The information below should help you with the adding of your heat pump on your taxes. Please let me know if you have any other questions.
Your heat pump may qualify for a federal tax credit if it meets certain energy-efficiency criteria. Click the Energy efficient heating, cooling, or ventilation systems link in the FAQ below for specifics. (Note: If this is a geothermal heat pump, click the Geothermal heat pumps link.)
To enter your energy-efficient heat pump in TurboTax:
- Open (continue) your return in TurboTax Online.
- Click My Account (top right of your screen).
- Select Tools.
- In the pop-up window, select Topic Search.
- In the search bar, type 5695.
- In the results box, highlight 5695, residential energy credit, then click GO.
- Follow the onscreen instructions to complete this section. You'll enter the cost of your heat pump as an Energy Efficient Building Property. (Click the screenshot below for reference.) After you enter the cost of your heat pump and answer the corresponding questions, TurboTax will determine if you qualify for an energy credit. (Note: If you installed a geothermal heat pump, you'll enter this information on a different screen. Just answer the interview questions as they apply to your situation.)
Note: If using the TurboTax CD/Download software, you'll use the Find function (instead of "My Account") to search for the topic.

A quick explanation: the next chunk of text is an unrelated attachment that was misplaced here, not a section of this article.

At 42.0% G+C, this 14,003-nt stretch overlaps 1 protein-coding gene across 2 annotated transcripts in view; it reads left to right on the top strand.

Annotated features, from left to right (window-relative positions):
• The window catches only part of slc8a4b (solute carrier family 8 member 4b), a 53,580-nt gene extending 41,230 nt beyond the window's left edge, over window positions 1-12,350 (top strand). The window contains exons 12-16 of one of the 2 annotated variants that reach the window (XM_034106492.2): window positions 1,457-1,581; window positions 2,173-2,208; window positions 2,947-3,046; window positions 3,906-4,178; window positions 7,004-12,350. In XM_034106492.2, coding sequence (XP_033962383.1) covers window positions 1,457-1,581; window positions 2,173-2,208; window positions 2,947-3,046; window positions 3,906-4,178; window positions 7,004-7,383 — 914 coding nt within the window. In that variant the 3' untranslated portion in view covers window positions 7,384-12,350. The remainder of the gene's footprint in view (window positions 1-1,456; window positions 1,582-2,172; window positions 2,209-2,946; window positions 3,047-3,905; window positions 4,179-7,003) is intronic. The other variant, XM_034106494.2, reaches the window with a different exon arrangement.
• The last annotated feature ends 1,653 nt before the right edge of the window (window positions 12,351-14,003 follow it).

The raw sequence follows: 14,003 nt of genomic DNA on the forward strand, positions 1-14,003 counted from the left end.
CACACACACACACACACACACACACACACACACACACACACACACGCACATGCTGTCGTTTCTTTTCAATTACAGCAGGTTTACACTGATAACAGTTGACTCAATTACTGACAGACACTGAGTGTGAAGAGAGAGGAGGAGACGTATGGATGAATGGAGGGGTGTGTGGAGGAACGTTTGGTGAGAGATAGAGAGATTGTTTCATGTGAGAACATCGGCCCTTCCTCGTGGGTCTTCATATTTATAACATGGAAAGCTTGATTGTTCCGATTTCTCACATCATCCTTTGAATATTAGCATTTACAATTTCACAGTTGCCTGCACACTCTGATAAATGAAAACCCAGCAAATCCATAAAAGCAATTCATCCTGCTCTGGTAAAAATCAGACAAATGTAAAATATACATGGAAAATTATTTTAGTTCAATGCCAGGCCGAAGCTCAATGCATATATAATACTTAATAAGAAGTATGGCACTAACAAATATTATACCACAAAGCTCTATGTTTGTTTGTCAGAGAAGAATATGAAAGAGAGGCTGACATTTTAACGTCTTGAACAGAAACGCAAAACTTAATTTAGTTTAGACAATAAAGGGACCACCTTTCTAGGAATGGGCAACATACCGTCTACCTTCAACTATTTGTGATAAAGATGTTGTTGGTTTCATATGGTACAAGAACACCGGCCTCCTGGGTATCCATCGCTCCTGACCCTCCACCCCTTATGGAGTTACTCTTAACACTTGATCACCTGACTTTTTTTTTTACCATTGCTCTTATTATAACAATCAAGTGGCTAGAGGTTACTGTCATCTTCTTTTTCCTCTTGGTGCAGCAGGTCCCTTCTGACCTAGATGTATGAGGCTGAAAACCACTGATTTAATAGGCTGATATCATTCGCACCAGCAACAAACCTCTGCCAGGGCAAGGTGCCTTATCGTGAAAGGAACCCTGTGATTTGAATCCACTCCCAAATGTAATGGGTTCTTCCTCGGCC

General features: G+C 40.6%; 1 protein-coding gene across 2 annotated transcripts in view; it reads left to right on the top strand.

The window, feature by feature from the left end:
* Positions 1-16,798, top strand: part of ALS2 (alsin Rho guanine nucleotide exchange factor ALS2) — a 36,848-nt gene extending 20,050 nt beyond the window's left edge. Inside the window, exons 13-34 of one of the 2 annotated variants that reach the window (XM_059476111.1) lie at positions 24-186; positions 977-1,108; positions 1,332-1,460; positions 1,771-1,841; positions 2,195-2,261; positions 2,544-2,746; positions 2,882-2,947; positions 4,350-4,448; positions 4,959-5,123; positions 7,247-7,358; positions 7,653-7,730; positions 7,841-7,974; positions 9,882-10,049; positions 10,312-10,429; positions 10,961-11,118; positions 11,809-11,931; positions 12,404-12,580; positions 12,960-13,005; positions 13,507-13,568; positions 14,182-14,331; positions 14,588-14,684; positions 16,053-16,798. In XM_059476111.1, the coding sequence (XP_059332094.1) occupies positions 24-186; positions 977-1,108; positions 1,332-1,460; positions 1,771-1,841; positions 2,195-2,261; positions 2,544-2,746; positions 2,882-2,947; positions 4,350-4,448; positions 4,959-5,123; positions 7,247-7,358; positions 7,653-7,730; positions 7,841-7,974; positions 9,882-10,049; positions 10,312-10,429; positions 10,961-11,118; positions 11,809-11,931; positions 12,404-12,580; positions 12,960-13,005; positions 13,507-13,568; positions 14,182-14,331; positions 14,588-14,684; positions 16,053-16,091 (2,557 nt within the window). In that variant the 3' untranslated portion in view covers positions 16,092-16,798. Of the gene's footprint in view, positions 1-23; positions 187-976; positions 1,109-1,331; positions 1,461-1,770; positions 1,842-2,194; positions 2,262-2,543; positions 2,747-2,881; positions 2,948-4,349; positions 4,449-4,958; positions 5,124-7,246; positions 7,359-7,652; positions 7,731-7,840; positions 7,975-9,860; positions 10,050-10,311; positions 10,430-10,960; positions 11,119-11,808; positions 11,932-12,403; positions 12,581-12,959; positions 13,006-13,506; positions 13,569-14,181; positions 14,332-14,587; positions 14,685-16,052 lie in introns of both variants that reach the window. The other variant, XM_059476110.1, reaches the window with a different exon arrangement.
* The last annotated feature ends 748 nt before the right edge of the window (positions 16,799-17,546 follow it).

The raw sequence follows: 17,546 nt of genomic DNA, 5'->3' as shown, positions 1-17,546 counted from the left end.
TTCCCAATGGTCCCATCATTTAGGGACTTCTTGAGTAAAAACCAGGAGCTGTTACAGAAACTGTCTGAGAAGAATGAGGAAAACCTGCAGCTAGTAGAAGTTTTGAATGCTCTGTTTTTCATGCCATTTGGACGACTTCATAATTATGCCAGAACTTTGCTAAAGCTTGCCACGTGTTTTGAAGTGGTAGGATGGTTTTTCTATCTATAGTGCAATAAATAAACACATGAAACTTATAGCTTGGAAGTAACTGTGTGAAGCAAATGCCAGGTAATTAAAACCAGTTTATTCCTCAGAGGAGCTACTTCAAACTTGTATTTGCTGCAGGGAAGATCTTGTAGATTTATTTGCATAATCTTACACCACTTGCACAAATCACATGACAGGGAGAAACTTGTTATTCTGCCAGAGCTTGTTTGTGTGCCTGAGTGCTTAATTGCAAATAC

The Nonbusiness Energy Property Credit has a lifetime total combined limit of $500, so if you have claimed the credit in a prior year your 2016 deduction may be reduced. See IRS Instructions for Form 5695, Residential Energy Credits for more information. (Note: The Residential Energy Efficient Property Credit that applies to a geothermal heat pump is a different credit, which is also discussed in the Instructions for Form 5695.)
Federal Tax Credits for Qualified Energy-Saving Home Improvements
You can't claim Energy Star appliances or water-saving improvements like low-flow toilets, low-flow showerheads, or xeriscaping on your federal return.
But you can get a federal tax credit for qualified energy-saving home improvements, like:
- Energy-efficient windows, doors, and skylights
- Solar water heaters
- Non-solar water heaters
- Roofing products
- Biomass stoves
- Energy-efficient heating, ventilating, or cooling systems
- Geothermal heat pumps
- Wind turbines
- Solar energy systems
- Fuel cells
Tip: Many state governments, local municipalities, and utility companies offer incentives for energy- or water-saving home improvements that are not tax-related. An online search will reveal what your state has to offer (for example, you might search for Colorado water rebate or Kentucky energy incentive).